You might be a CIO Luddite!

You might be a “CIO Luddite”

As a follow-up to my previous blog on “Long Live the New CIO” and borrowing on Jeff Foxworthy’s comedy routine theme of “you might be a redneck if………..”, here are some lighthearted attempts to define “CIO Luddites” in the world of the “new CIO”.

So, the top ten reasons you might be a CIO Luddite are:

  1. If you think that “cloud computing ” is actually in the sky;
  2. If you haven’t figured out that “big data” is about more than just lots of data;
  3. If your major apps are all still mainframe and green screen based;
  4. If you are attempting to define your digital transformation strategy in isolation of your business peers;
  5. If you are still trying to strictly control “shadow IT” and not getting any further ahead;
  6. If you still haven’t got a “seat at the table”;
  7. If you haven’t leveraged strategic supplier relationships to advance your plans;
  8. If you believe that CIO actually stands for “career is over” and that is a good thing;
  9. If you are not current on the latest trends and directions within your industry; and
  10. If you are not actively engaged in networking to advance your career.

Don’t be a “CIO Luddite”. Instead aspire to be a “new CIO”, which means:

  1. Working with customers, peers, subordinates and strategic suppliers to constantly find new ways to improve both organizational effectiveness and efficiency through digital transformation;
  2. Letting go of traditional ways of doing business and being open to new possibilities by challenging the status quo;
  3. Building organizational structures and third party relationships that facilitate executive leadership accountability for IT operations and service levels without the need for your direct involvement so that you focus your time and attention on higher value producing activities;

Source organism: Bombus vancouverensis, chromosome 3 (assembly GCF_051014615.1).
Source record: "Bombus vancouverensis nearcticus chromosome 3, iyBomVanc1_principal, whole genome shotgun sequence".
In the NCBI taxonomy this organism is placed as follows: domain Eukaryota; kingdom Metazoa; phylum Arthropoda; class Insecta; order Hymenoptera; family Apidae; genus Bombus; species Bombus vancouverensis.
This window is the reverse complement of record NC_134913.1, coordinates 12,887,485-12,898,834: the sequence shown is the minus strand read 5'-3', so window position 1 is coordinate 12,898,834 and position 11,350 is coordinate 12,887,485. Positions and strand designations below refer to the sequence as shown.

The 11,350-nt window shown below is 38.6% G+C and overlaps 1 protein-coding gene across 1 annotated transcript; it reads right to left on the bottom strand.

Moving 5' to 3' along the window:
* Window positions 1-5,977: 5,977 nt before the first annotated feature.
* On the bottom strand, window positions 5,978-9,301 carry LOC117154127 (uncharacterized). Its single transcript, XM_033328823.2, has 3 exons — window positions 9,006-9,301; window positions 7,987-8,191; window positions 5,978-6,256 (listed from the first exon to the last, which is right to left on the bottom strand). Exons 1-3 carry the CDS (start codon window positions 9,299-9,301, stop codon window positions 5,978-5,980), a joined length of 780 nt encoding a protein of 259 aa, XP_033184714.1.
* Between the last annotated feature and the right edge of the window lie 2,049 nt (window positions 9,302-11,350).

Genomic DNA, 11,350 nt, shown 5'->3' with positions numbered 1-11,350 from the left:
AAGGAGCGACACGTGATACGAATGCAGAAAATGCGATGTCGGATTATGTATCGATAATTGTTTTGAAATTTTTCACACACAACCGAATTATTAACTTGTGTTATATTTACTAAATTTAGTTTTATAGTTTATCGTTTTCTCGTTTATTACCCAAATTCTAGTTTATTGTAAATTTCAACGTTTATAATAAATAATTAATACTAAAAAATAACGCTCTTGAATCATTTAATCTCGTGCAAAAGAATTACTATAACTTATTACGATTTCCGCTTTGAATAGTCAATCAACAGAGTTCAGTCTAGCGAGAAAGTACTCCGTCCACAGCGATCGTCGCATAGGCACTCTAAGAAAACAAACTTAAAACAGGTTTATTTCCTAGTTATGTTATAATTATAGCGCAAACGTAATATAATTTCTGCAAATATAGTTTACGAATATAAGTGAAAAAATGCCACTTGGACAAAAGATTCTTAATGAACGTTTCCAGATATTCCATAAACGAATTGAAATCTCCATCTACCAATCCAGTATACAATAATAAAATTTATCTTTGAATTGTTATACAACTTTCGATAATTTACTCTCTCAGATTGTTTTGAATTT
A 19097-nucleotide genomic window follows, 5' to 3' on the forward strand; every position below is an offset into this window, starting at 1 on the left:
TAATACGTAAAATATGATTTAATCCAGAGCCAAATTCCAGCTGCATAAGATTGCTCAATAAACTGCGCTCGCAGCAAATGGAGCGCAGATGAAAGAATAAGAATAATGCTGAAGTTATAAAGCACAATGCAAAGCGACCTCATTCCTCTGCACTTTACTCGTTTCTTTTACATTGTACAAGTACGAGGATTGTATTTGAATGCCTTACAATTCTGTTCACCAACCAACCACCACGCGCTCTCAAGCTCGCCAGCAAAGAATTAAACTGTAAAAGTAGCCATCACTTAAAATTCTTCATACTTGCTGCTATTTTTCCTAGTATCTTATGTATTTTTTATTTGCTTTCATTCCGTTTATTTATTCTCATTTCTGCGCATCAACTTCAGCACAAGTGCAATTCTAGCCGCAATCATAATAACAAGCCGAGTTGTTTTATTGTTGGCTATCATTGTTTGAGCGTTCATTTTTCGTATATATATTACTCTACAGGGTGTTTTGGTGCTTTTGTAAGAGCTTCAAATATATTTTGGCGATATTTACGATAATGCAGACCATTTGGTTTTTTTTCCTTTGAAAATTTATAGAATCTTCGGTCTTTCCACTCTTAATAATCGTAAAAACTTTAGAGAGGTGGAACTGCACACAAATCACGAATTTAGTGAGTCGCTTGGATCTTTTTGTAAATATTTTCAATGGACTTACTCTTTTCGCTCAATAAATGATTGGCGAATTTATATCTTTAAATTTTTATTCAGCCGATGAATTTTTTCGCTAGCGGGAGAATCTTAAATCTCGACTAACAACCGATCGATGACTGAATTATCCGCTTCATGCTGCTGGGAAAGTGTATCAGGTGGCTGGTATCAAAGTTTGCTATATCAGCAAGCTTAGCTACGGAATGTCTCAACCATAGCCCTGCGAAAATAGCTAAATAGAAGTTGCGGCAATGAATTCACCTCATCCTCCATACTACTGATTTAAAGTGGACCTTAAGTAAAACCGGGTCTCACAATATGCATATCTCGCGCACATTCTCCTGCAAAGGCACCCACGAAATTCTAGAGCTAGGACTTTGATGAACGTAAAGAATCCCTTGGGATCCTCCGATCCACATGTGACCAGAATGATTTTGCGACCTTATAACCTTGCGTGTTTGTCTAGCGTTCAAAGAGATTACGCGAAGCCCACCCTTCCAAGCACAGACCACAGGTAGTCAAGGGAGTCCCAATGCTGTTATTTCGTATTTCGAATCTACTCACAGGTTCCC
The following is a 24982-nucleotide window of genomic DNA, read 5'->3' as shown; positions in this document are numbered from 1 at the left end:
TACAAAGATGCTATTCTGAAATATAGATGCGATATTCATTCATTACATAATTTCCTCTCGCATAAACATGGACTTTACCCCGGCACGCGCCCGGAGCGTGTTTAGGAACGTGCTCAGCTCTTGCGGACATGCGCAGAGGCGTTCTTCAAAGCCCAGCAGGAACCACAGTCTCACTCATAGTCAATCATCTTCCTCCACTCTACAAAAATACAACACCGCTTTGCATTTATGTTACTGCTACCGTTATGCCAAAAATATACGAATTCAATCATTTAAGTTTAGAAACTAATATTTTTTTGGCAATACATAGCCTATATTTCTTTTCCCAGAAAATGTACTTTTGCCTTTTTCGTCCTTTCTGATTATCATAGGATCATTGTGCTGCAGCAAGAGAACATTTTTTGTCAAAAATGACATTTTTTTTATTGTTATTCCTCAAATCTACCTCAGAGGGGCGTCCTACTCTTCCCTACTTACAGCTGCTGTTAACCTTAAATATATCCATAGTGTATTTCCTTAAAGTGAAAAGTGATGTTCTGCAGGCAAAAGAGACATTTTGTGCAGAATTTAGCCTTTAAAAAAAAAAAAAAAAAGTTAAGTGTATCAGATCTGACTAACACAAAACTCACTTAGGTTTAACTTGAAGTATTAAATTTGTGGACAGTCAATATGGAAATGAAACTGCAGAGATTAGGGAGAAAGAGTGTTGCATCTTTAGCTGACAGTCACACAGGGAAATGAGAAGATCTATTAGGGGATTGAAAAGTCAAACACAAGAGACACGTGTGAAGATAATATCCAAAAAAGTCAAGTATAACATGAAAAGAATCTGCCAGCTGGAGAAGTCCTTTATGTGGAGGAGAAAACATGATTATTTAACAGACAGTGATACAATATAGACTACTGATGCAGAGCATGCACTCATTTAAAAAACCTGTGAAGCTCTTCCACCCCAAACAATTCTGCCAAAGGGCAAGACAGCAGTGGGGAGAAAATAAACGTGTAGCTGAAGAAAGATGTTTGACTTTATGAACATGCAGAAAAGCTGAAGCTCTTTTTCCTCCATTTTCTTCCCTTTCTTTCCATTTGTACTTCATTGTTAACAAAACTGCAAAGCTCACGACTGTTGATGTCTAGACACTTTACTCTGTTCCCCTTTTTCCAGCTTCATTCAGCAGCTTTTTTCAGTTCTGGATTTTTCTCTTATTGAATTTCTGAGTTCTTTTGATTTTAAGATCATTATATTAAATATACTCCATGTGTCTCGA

4. Communicating in the language of the business and not “techno speak”;
  5. Being current on the latest trends and directions in their industries and having an awareness of external threats and opportunities;
  6. Being comfortable in dealing with the ever increasing complexity of technology infrastructures and the related regulatory and legal requirements while also being able to simplify and focus on the essence of any issue;
  7. Understanding that positive and productive user experiences and appropriate data and security measures are given’s in today’s world;
  8. Being able to operate in an agile and flexible environment, but also understanding that structure and processes are necessary to ensure consistent quality and predictable results;
  9. Not forgetting the lessons from the past and being able to build bridges between the past, present and future;
  10. Being an active and contributing member of a professional association for CIOs (i.e. CIOCAN) for the benefit of your organization, the overall industry and your career.

Long live the “new CIO”! You can learn more at the upcoming CIO Associations of Canada’s annual CIO Peer Forum on April 20th and 21st at the Allstream Centre in Toronto which is based on the theme of: “Rise to the challenge……..someone will”. I hope to see you there.

Gary Davenport, President of the CIO Association of Canada